The Importance of a Healthy Thyroid

doctor discussing thyroid health

By Emmy Bawden

The thyroid regulates almost every action of every cell in your body, as well as your metabolism, heart rate and energy level. About 13% of women will develop a disorder of this butterfly-shaped gland, and the most common one is called hypothyroidism. Unfortunately, many patients aren’t receiving thorough nutrition and lifestyle guidance when they are diagnosed, which is why hypothyroidism is one of the most frequent health concerns I see in my clinical nutrition practice.


Hypothyroidism, or underactive thyroid, is when this gland doesn’t generate enough thyroid hormones (triiodothyronine, or T3, and thyroxine, or T4) to meet your needs. This decreases your metabolism (by a whopping 15-40%!) and cell activity and regeneration, which often results in:

Risk factors for hypothyroidism include being female and/or over 60 years old, pregnancy, having thyroid nodules, autoimmune conditions like type 1 diabetes and a family history.


Diagnosis involves assessing thyroid hormone levels; specifically free T4 (which is typically low in someone with hypothyroidism) and thyroid stimulating hormone (TSH, which is typically high). Your provider may also feel your neck to screen for thyroid dysfunction. Hashimoto’s disease, or autoimmune thyroiditis, causes more than 50% of hypothyroidism cases in the U.S. This is diagnosed by measuring certain thyroid antibodies and sometimes performing a thyroid ultrasound. If you’re diagnosed with hypothyroidism, the standard treatment is daily thyroid hormone replacement therapy.


A diet emphasizing whole, minimally processed foods, fiber-rich carbs (vegetables, beans, fruit and whole grains), lean proteins like poultry and fish, and heart-healthy fats while minimizing added sugars, saturated fat and fast food is key for managing hypothyroidism. This eating style helps reduce inflammation and complications like high cholesterol, optimizes digestion and nutrient levels (especially commonly deficient nutrients like vitamins D and B12), and maintains healthy blood sugar levels. However, balance is important, as restrictive weight loss diets will further reduce thyroid hormone activity.

Certain foods called goitrogens hinder thyroid hormone production by decreasing the thyroid’s uptake of iodine and shouldn’t be eaten excessively. These include cruciferous vegetables, leafy greens, soy, and coffee, among others. (Pro tip: Cooking these veggies decreases some of their effect.)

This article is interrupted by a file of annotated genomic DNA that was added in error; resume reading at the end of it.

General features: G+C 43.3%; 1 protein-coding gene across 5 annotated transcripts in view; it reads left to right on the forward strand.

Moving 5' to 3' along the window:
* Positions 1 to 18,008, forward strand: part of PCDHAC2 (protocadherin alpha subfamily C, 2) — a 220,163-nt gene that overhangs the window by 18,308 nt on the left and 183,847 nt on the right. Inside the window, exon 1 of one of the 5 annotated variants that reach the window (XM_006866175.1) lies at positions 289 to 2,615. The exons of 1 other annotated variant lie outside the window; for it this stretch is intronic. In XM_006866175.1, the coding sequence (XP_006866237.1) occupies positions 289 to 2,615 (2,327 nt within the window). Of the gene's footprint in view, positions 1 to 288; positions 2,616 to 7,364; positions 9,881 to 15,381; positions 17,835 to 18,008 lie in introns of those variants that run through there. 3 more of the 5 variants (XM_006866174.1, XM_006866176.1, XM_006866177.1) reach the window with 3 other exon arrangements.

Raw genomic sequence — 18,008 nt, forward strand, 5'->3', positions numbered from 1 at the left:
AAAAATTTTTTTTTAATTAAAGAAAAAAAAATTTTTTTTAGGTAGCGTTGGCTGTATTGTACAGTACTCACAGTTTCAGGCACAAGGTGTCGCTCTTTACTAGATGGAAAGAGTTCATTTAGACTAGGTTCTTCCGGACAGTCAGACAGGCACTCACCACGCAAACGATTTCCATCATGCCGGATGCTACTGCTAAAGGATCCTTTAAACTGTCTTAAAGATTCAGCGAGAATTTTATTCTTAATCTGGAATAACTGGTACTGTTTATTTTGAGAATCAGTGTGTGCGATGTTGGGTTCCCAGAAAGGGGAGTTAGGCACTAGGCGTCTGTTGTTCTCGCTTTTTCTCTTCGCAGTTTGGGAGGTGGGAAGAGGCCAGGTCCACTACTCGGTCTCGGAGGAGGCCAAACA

Certain nutrients are especially important for thyroid function. These include:

  • Iodine: Absorbed by the thyroid to produce thyroid hormones. Find this in iodized salt, fish, dairy, grains and sea vegetables.
  • Selenium: Involved in thyroid hormone activation, but excess intake may harm thyroid metabolism. Sources include Brazil nuts (two to three per day meets your needs!), tuna, sardines, mushrooms and barley.
  • Zinc and tyrosine: Helps control thyroid hormone activation and release. Zinc foods include shellfish, meat and pepitas. Foods with tyrosine include spirulina (a type of algae, which is considered a superfood), soy, egg whites, cottage cheese and salmon.
  • Copper: Required for transport, production and activation of thyroid hormones, and found in meat, eggs, nuts, seeds, legumes and grains.
  • Vitamin A: Required for thyroid health, but those with hypothyroidism may not generate the active form of vitamin A (retinol) from beta carotene. Sources include turkey, orange fruits and veggies, and spinach. Vitamin A-rich foods include cod liver and egg yolks.
  • Iron: Research shows a link between iron status and hypothyroidism. Include red meat, chicken, leafy greens and legumes regularly.

If you have hypothyroidism, you may be tempted to buy new supplements after reading this — but nutrient deficiency and excess have risks with hypothyroidism, so taking supplements could be damaging. It’s also generally best to skip thyroid support supplements as some have high iodine doses (which is not recommended for Hashimoto’s) and unregulated thyroid hormones. Always check with your provider before starting supplements for hypothyroidism.

Emmy Bawden, MS, RDN, CD and LDN, is a registered dietitian nutritionist and owner of the Madison-based nutrition therapy practice Real Good Nutrition.

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